Customs is reigniting an effort started before the COVID-19 pandemic to digitise tariff management at New Zealand's borders.
The heart of the project is a record called the "working tariff document", a critical tool for border management, revenue collection, government policy implementation, the production of official trade statistics and the sharing of information with external stakeholders and users.
However, data and information related to the tariff ecosystem is currently held or communicated in a combination of hard copy documents and around ten different digital formats. Major elements exist in PDF and Excel formats, as well as in other Customs systems such as CusMod and the Trade Single Window.
"We need an electronic tariff management system to easily, securely, and accurately access, search, manage, update, share and associate tariff information and related content," a registration of interest (ROI) document released last week said.
"Customs has not pre-conceived a solution and is open to being informed by suppliers of the best approach."
An ecosystem of agency and private sector service provider users also has to be accommodated. Interested parties include customs brokers, freight forwarders and importers, as well as the Ministry of Primary Industries, the Ministry of Business Innovation and Employment, Statistics NZ and the Ministry of Foreign Relations and Trade.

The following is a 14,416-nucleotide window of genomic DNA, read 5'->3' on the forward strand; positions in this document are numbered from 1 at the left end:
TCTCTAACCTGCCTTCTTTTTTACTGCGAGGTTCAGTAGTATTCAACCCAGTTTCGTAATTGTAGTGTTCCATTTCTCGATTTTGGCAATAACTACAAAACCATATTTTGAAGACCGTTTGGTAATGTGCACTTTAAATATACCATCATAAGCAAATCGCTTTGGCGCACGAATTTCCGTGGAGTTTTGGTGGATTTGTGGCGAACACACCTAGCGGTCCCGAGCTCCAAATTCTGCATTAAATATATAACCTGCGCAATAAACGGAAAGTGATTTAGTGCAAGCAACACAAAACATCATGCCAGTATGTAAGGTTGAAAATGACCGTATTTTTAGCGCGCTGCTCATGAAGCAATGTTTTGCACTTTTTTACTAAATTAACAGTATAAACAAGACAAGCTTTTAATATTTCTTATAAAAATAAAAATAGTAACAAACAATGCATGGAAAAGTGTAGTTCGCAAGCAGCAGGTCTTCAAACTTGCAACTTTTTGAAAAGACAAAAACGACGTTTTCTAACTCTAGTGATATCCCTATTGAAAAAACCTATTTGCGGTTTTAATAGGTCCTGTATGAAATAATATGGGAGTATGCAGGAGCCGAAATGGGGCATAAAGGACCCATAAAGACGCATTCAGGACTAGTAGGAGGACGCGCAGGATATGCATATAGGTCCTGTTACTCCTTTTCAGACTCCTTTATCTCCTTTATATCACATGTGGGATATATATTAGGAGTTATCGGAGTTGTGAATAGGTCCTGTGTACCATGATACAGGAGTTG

Suppliers are invited to present one or multiple options to address the need and respondents can work independently, in partnership or in another collaborative model as part of the ROI.
Customs said it was open to any solution model: delivered as a product – a solution provided by the supplier and hosted and run by Customs, a managed service or something else.
This delivery approach may change at the tenders stage as a result of what is learned from the ROI.
Customs engaged the market on digitising the tariff in 2021 through a request for information, but due to COVID-related priorities was not able to progress the project further.
in January this year, the agency tapped Datacom to help ramp up its cyber security game ahead of the reintroduction of the New Zealand Traveller Declaration.